Tuesday, February 18, 2014

Disability

It has been brought to my attention lately on more than one occasion that I should have Thomas put on disability. A while back I had looked into it by speaking with a disability advocate/lawyer and explained Thomas' situation and she had told me that because of his diagnosis and his track record so far that he would more than qualify. She said that the government views schizophrenia as a lifelong disability and would approve Thomas without any problems. She made it sound so easy and yet, why haven't I started him on it yet?

The easy answer would be that I don't want the hassle of doing it because it's a lot of work, a lot of waiting and from what I have heard there is often a denial or two. That's the easy answer, that I don't want to deal with all of it.

The larger more truthful answer is not so easy. When it is mentioned to me something in my stomach knots up. I think about what it would mean for Thomas, what it says about him. You see, I had dreams for him. There is a car commercial with 4 young college-age people in a car hanging out in the city and then going to the top of a mountain and getting out of the car and dancing around as the city lights twinkle below. It is the quintessential young adult life. Going out with friends, doing fun things, laughing together about life and the people around them, staying up late and if they're of age, going to a bar, having a drink and dancing or gorging themselves on chili cheese fries. This is the life I dream of for Thomas. I want him to go to college, I want him to have lots of friends and do wild things and I want him to be happy staying up late, driving up "The Grade" (The lookout point in out town) and screaming at the top of his lungs to the Blue Mountains in the distance.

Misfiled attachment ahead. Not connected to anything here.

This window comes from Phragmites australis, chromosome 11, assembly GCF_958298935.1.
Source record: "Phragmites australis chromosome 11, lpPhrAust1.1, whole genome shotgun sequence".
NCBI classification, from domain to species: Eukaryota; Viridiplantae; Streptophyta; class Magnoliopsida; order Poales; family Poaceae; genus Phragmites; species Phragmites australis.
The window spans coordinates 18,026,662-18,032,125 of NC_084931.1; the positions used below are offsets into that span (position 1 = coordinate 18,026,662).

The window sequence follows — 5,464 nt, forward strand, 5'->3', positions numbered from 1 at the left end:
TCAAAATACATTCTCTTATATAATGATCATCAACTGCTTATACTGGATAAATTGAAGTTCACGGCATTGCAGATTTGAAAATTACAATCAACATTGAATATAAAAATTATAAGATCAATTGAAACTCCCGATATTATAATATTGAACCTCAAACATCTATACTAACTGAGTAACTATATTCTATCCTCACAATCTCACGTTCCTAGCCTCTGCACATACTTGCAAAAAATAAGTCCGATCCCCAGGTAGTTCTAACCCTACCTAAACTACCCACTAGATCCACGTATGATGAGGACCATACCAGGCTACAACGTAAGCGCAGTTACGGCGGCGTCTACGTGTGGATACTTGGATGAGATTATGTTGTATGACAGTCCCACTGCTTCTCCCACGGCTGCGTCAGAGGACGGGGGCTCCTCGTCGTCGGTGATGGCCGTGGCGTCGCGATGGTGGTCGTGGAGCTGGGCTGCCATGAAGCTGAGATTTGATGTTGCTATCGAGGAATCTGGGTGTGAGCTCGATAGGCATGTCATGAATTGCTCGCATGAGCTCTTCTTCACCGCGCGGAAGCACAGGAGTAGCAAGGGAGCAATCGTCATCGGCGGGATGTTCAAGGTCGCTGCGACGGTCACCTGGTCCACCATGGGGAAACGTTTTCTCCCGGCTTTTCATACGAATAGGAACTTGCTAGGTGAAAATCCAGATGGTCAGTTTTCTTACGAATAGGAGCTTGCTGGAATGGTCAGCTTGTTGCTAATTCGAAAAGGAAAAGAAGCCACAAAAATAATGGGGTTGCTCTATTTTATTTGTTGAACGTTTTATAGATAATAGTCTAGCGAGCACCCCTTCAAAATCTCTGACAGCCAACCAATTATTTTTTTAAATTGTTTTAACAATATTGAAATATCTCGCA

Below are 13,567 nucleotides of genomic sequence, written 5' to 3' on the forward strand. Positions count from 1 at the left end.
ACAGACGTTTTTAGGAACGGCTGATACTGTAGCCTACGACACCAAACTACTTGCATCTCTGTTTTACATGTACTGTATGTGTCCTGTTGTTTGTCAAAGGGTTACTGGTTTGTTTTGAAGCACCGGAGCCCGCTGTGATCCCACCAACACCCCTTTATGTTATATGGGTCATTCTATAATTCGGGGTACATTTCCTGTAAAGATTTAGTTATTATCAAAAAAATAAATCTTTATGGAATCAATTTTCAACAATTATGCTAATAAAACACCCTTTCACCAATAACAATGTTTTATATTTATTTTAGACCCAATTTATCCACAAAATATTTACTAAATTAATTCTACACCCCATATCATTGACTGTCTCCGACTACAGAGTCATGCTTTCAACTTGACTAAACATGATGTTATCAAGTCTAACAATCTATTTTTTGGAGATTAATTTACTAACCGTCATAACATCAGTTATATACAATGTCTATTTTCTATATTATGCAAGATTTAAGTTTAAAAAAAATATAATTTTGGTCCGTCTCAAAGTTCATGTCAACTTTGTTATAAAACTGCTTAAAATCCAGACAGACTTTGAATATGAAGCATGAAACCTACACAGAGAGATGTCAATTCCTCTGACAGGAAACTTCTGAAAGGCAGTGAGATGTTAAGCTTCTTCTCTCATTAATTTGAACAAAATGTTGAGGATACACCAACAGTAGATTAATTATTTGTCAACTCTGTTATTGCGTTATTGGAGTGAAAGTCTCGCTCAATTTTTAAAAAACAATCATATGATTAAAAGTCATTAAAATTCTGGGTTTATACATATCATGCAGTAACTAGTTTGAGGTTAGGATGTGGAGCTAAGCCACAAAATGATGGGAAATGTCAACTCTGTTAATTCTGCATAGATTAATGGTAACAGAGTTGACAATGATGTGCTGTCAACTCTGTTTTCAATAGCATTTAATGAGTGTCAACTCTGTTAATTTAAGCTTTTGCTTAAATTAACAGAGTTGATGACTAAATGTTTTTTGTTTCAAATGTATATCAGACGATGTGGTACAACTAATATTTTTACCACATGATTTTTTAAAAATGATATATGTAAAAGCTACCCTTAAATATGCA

As his young adult life passes him by, my dreams for him die a slow death as day after day, night after night, he remains in his room not being social, emotionally flat and on rare occasions going to hang out with only his best friend and play video games. He is 19, his social life, the life I dreamed for him didn't happen in high school with proms and rowdy football games and parties and since graduation it's been a struggle just to keep him on his feet and keep him employed. He now only works one day a week and that one day--the entire day--is filled with anxiety and his nights at work are filled with paranoia. That is no life and as his mom, as the woman who held a baby in her arms, watched him take his first steps and venture out into the world and then watched a young primary school child change into an often hurting, sometimes bullied, prodromal schizophrenic kid.

The truth of the matter is, my dreams for him died long ago as his personality and illness developed. This is not to say that I don't have hope but the wide, expansive, clear blue sky reaching to the horizon has storm clouds in it and the road he walks is a rocky, rut-filled back road. Then, disability is brought to my attention. To me, admitting that he is disabled, realizing that the federal government would consider him disabled for life is the nail in the coffin containing his future. It feels like giving up if I put him on it.

I know that disability can be a good thing too. I know it gets him benefits that he needs, I know it gives him money since he can't work a real job very often but doesn't it also, in a way, give him a reason to give up altogether? I am told that by a couple of people, that that is their fear for him and if I am being truthful here, I feel like that is true also and I'm just not ready to see him give up anymore than he already has.

And so I wait to get the process started. I wait and watch and hope that Thomas will become your "average young adult" and hop in a convertible with 3 friends, music blaring, the sun going down and drive off into a storm-cloud-free horizon and into happiness and health.

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